As a reaction of a judgement of the German High court, which banned certain surveillance methods, Minister Schäuble got involved with the so called 'Federal Trojan' debate where he and politicians openly advocated the use of trojans for online surveillance, to be used by the German intelligence service of the interiour. The problem of course is the world wide web which makes 'national solutions' impossible. Therefore Betanews speculated:
Thus it seems likely that, if Schäuble’s efforts to codify online surveillance methods are successful, not only could German officials use malware to search computers outside of German borders, but the information …could be shared with agencies that also lie outside those borders – perhaps British, perhaps American.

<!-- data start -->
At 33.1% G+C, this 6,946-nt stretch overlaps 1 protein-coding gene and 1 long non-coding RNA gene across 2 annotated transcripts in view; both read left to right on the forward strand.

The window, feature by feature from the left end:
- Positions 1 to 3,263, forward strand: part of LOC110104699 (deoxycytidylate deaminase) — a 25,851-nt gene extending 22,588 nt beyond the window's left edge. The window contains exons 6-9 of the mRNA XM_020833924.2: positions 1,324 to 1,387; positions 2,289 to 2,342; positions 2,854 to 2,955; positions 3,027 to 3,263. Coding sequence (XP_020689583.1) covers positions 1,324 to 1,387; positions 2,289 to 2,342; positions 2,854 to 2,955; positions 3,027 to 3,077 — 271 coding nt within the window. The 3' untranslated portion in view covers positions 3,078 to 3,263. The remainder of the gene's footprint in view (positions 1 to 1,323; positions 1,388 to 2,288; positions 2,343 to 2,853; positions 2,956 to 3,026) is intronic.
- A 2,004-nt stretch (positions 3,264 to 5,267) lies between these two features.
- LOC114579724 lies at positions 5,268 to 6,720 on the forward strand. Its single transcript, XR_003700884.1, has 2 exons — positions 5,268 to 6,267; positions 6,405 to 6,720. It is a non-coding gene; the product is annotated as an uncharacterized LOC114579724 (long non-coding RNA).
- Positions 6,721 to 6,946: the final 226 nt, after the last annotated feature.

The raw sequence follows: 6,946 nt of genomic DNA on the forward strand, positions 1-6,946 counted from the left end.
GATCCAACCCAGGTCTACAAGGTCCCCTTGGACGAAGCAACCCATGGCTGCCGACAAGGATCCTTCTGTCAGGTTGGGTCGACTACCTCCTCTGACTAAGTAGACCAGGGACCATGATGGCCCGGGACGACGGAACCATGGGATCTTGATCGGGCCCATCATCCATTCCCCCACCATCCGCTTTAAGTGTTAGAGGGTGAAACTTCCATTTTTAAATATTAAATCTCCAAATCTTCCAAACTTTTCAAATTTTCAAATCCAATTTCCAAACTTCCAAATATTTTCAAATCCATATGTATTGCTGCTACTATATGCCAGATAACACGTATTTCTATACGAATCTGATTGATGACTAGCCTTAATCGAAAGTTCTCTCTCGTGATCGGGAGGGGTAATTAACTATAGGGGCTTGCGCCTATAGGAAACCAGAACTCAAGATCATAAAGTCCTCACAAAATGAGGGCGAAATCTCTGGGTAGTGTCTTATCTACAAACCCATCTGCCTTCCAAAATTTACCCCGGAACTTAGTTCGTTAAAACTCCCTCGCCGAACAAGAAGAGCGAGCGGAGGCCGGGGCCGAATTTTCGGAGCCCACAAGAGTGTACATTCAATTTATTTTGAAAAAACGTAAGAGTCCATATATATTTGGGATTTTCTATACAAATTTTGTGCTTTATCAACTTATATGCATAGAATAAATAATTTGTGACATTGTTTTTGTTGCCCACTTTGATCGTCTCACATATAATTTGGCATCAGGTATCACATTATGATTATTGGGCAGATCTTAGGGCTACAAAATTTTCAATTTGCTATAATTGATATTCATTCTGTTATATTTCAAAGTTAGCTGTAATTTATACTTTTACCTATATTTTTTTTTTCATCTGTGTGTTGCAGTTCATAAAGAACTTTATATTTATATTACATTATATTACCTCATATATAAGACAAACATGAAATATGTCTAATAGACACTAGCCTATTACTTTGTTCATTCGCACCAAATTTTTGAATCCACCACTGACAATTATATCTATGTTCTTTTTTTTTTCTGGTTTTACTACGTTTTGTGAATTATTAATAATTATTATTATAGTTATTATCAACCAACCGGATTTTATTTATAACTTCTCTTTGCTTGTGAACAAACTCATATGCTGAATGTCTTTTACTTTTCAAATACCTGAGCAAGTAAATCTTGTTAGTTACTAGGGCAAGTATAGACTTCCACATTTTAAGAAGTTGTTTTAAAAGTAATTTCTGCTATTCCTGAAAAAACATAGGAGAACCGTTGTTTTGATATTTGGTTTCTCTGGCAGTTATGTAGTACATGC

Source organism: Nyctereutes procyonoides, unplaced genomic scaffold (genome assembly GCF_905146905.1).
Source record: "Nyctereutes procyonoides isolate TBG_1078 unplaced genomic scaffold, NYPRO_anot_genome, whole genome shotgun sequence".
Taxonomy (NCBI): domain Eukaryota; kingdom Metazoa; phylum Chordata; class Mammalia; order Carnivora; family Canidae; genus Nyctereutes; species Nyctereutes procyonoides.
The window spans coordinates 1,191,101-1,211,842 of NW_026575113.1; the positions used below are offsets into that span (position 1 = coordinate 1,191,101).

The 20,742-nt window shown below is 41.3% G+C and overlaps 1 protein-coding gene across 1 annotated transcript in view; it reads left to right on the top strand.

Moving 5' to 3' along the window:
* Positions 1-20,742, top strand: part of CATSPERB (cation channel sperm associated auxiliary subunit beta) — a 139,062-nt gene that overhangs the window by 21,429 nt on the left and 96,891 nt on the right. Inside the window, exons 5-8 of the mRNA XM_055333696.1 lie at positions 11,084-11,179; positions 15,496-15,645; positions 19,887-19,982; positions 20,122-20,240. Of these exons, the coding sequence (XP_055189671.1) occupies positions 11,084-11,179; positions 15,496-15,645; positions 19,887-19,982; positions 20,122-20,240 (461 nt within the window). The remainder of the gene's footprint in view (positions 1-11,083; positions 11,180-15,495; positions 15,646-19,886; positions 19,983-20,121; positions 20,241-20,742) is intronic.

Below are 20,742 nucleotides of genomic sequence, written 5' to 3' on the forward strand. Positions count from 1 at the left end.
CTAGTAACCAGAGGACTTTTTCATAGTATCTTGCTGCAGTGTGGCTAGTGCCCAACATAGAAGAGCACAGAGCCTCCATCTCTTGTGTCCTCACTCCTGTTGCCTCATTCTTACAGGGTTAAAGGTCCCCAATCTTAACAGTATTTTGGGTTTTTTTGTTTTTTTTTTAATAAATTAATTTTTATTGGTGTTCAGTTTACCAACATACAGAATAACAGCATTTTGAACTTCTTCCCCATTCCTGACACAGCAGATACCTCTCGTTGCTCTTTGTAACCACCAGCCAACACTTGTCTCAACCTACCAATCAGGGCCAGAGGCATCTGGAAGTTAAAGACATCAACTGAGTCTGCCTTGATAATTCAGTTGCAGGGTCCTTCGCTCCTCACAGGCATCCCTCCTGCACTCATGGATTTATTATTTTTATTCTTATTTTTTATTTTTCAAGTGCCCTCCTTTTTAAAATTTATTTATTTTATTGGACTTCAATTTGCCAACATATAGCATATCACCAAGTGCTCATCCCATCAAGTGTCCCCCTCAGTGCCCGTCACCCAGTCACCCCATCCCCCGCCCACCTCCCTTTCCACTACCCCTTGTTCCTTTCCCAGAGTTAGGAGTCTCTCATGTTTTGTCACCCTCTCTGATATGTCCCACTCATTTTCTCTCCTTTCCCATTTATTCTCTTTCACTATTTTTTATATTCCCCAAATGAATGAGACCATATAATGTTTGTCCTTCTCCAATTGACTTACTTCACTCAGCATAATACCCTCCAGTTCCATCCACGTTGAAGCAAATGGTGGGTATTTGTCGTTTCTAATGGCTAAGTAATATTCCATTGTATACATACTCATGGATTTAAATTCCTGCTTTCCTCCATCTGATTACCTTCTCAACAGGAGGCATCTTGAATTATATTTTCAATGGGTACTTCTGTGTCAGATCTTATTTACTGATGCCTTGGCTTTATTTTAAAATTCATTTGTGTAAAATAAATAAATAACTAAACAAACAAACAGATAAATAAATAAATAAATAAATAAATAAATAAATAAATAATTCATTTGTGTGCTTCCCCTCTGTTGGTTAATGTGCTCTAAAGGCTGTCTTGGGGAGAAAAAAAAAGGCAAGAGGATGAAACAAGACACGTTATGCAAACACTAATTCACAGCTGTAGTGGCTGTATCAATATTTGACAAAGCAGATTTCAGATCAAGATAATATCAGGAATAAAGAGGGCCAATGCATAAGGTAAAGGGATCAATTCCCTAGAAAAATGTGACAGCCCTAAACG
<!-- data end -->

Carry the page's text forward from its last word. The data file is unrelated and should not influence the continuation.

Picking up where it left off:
and iterates the story of alledged NSA backdoors or cooperation that has little to do with the current Schäuble case as these backdoors would be directed against allied nations:
That possibility has led .. to speculate on the possibility of whether Microsoft may have worked in cooperation with the US National Security Agency to leave certain secret, exploitable “gaps” open to surveillance agencies. Microsoft and the NSA have raised suspicions, the online news service writes (in German), as to whether the security agency secretly and knowingly inserted “gaps” into Vista, knowing it could rely upon them later on. Such gaps, it was implied, could be shared with German and other European officials should Schäuble’s plan become law.
Which of course would mean that a German minister would tolerate American business espionage.
UPDATE 7:10 pm ET February 7, 2007 - A Microsoft spokesperson this evening responded to BetaNews' request for comment on this issue with a single sentence: "Microsoft does not build ‘back doors’ into the operating system."